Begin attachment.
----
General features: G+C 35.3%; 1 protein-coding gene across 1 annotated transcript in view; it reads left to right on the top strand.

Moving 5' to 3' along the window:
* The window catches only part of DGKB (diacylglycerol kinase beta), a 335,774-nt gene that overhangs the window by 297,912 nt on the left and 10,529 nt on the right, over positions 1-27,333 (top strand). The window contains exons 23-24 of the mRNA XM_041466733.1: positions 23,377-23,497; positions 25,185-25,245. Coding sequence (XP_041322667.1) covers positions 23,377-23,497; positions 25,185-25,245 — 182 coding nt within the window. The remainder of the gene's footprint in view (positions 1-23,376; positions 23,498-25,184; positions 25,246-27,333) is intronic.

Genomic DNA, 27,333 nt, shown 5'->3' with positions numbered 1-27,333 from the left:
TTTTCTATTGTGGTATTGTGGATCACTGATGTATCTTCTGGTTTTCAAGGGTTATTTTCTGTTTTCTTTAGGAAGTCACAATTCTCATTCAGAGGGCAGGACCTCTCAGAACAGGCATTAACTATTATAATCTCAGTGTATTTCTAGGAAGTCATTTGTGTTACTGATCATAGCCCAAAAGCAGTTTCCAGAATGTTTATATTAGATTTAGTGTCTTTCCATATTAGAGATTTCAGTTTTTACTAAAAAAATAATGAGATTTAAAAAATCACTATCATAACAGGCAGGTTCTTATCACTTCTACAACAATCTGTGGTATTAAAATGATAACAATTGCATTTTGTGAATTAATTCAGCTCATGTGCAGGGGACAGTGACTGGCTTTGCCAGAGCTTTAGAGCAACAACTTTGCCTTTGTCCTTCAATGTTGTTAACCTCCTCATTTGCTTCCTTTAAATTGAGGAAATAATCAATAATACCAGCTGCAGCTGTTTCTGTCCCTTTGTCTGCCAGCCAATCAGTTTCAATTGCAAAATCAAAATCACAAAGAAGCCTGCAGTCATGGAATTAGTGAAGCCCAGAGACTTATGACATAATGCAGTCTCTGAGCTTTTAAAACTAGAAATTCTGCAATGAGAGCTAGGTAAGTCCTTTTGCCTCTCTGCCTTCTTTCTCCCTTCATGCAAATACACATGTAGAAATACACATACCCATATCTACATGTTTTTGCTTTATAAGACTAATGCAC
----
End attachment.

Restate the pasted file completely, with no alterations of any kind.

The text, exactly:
General features: G+C 35.3%; 1 protein-coding gene across 1 annotated transcript in view; it reads left to right on the top strand.

Moving 5' to 3' along the window:
* The window catches only part of DGKB (diacylglycerol kinase beta), a 335,774-nt gene that overhangs the window by 297,912 nt on the left and 10,529 nt on the right, over positions 1-27,333 (top strand). The window contains exons 23-24 of the mRNA XM_041466733.1: positions 23,377-23,497; positions 25,185-25,245. Coding sequence (XP_041322667.1) covers positions 23,377-23,497; positions 25,185-25,245 — 182 coding nt within the window. The remainder of the gene's footprint in view (positions 1-23,376; positions 23,498-25,184; positions 25,246-27,333) is intronic.

Genomic DNA, 27,333 nt, shown 5'->3' with positions numbered 1-27,333 from the left:
TTTTCTATTGTGGTATTGTGGATCACTGATGTATCTTCTGGTTTTCAAGGGTTATTTTCTGTTTTCTTTAGGAAGTCACAATTCTCATTCAGAGGGCAGGACCTCTCAGAACAGGCATTAACTATTATAATCTCAGTGTATTTCTAGGAAGTCATTTGTGTTACTGATCATAGCCCAAAAGCAGTTTCCAGAATGTTTATATTAGATTTAGTGTCTTTCCATATTAGAGATTTCAGTTTTTACTAAAAAAATAATGAGATTTAAAAAATCACTATCATAACAGGCAGGTTCTTATCACTTCTACAACAATCTGTGGTATTAAAATGATAACAATTGCATTTTGTGAATTAATTCAGCTCATGTGCAGGGGACAGTGACTGGCTTTGCCAGAGCTTTAGAGCAACAACTTTGCCTTTGTCCTTCAATGTTGTTAACCTCCTCATTTGCTTCCTTTAAATTGAGGAAATAATCAATAATACCAGCTGCAGCTGTTTCTGTCCCTTTGTCTGCCAGCCAATCAGTTTCAATTGCAAAATCAAAATCACAAAGAAGCCTGCAGTCATGGAATTAGTGAAGCCCAGAGACTTATGACATAATGCAGTCTCTGAGCTTTTAAAACTAGAAATTCTGCAATGAGAGCTAGGTAAGTCCTTTTGCCTCTCTGCCTTCTTTCTCCCTTCATGCAAATACACATGTAGAAATACACATACCCATATCTACATGTTTTTGCTTTATAAGACTAATGCAC